We glorify wealth, strength and fame. We take people who already have those attributes and lift them higher as our leaders, our heroes.

Jesus comes along. We rush to see him at the courts of the Temple, turning over the tables of the moneychangers and running off those selling animals for sacrifice.

Then we turn a blind eye to all Jesus had to say in regard to leadership, violence, peace and the attitudes that God prizes.

We ignore the character and attitudes he prizes among the disciples and his categorization of what he wanted of those leading the mission to God’s reign on earth.

The disciples were nothing special before society. They were relatively uneducated. They were working men of a common class.

They were not wealthy. They were not powerful. They were not famous. They were deemed of no account when called before the Jewish authorities, nothing special other than having been in Jesus’ midst.

When Jesus talked about leadership and prominence in God’s reign, he spoke of those who placed themselves in service to others, following his example in washing the feet as a model of leadership.

He gave living evidence elevating compassion for others as central to the character of leadership he prizes. Jesus evidenced the elevation of all those who found themselves marginalized as a central tenet of God’s reign.

Leadership for Jesus began with character, an attitude of selflessness placing the needs of others on a par with one’s own and inviting their growth as a shared value.

Jesus invited all to belong, to grow, to be transformed by grace, love and acceptance into their best selves. This is all antithetical to the concepts underpinning social norms and character of leadership.

Jesus’ leadership consistently elevated others. Time after time, he elevated Samaritans, women, lepers, working people, children, outsiders and reputed sinners, along with the infirm and disabled.

These leadership principles drove the development and growth of the early church. 

The disciples became leaders who did not call attention to themselves, rather working to meet the needs and challenges facing all those who gathered under the name of Jesus.

They led the church to share not only their material resources, but also their newfound purpose in extending the grace of God in offering acceptance and inclusion indiscriminately to all.

When Jesus spoke with Pilate, he discussed a distinction between God’s reign and the world of politics.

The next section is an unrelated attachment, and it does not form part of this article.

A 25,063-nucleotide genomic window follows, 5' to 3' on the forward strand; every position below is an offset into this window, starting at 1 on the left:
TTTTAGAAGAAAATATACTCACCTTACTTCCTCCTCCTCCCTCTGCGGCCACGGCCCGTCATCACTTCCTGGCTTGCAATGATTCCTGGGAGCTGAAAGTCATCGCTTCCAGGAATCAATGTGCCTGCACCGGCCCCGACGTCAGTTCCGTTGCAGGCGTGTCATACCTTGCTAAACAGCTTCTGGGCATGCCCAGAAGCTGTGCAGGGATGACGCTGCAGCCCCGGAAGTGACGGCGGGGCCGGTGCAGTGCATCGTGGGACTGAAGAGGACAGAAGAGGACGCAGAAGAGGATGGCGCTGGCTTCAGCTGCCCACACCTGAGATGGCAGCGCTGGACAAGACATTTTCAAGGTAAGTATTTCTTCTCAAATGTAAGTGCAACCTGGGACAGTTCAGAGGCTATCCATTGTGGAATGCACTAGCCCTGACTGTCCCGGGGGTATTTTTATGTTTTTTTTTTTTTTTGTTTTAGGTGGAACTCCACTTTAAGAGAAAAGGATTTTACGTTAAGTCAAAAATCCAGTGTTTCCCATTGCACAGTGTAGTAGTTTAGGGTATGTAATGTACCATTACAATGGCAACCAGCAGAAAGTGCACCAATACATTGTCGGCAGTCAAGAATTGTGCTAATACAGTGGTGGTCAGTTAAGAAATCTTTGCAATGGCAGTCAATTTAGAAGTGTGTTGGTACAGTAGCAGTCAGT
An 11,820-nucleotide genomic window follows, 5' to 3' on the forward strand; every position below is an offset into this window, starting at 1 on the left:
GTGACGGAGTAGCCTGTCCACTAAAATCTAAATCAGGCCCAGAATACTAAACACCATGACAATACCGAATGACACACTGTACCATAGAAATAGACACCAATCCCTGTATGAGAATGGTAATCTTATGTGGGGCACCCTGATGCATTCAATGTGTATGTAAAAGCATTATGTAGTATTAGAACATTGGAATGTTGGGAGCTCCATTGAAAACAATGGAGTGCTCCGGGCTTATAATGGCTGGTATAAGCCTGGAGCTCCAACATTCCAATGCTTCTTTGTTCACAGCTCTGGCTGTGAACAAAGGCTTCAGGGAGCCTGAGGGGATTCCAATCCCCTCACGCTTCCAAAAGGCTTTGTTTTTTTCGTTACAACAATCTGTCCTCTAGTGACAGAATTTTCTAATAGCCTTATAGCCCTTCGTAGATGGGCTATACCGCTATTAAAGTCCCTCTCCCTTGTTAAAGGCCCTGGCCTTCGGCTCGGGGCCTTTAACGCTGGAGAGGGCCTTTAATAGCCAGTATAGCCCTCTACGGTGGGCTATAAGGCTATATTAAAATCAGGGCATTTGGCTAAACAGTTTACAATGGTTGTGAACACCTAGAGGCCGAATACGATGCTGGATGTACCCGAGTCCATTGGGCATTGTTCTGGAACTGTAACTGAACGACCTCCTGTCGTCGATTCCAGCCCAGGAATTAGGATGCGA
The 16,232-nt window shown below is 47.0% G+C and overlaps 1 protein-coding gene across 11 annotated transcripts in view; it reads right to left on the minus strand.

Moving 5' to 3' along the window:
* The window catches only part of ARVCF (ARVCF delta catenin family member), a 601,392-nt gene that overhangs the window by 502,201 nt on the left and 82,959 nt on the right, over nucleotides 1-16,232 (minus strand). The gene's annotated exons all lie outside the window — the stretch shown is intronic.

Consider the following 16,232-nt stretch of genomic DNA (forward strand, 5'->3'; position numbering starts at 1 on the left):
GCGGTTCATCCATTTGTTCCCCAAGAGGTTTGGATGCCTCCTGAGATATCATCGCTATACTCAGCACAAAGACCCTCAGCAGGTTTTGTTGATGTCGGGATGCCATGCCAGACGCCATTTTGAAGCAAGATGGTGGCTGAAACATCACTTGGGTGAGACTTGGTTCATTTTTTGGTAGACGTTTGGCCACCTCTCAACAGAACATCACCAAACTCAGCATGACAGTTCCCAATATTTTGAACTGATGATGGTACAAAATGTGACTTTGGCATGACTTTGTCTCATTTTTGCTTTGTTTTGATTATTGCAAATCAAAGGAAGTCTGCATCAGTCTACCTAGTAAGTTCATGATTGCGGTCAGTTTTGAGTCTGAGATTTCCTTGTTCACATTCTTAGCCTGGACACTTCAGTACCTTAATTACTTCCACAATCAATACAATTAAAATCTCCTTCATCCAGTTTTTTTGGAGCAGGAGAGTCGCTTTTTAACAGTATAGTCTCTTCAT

The power structures of this world are wrapped up in systems that elevate all the wrong values from Jesus’ perspective. 

They call out as leaders those more wrapped up in self-promotion than in service, in ego than in humility, in self-aggrandizement than in uplifting those cast aside.

When Jesus sought leaders and responsible caretakers of God’s reign and mission, he called those who would be willing to set self aside for the higher calling of making God’s mission of reconciliation primary.

God’s reign is not invested in the political structures of the world around us. It does not seek to wield power for the promotion of some over others. It does not seek to elevate some on the backs of others.

Instead, it welcomes the most neglected, scorned, ostracized and debased into full participation in the blessings of life in community. Those values should be front and center in all aspects and arenas of our living and relating.

“Have this mindset in yourselves that we see so vividly in Christ Jesus, who let go of self for the benefit of others in humble service, placing his own living in subjection to God’s reconciling mission,” Paul declared in Philippians 2 (my paraphrase). “By doing this and living as our own example, he earned the position and right of being the leader to whom all should bow in subservience.”

Leaders with this mindset embody empathy, compassion, humility, service and inclusion. 

As the early church discovered, it is a welcome change from the status quo of the political realities so often surrounding us.

Unfortunately, such leadership tends to be rare, if for no other reason than we do not promote and elevate people with those qualities Jesus so prized.

We prefer heroes who embody other principles, principles that are opposed to all Jesus stood for. 

If we elevate wolves to lead us, we should not be surprised when we wind up as prey.Editor’s note: A longer version of this article first appeared on Harbin’s blog, Faith Challenges. It was submitted for consideration by the author and is used with permission.

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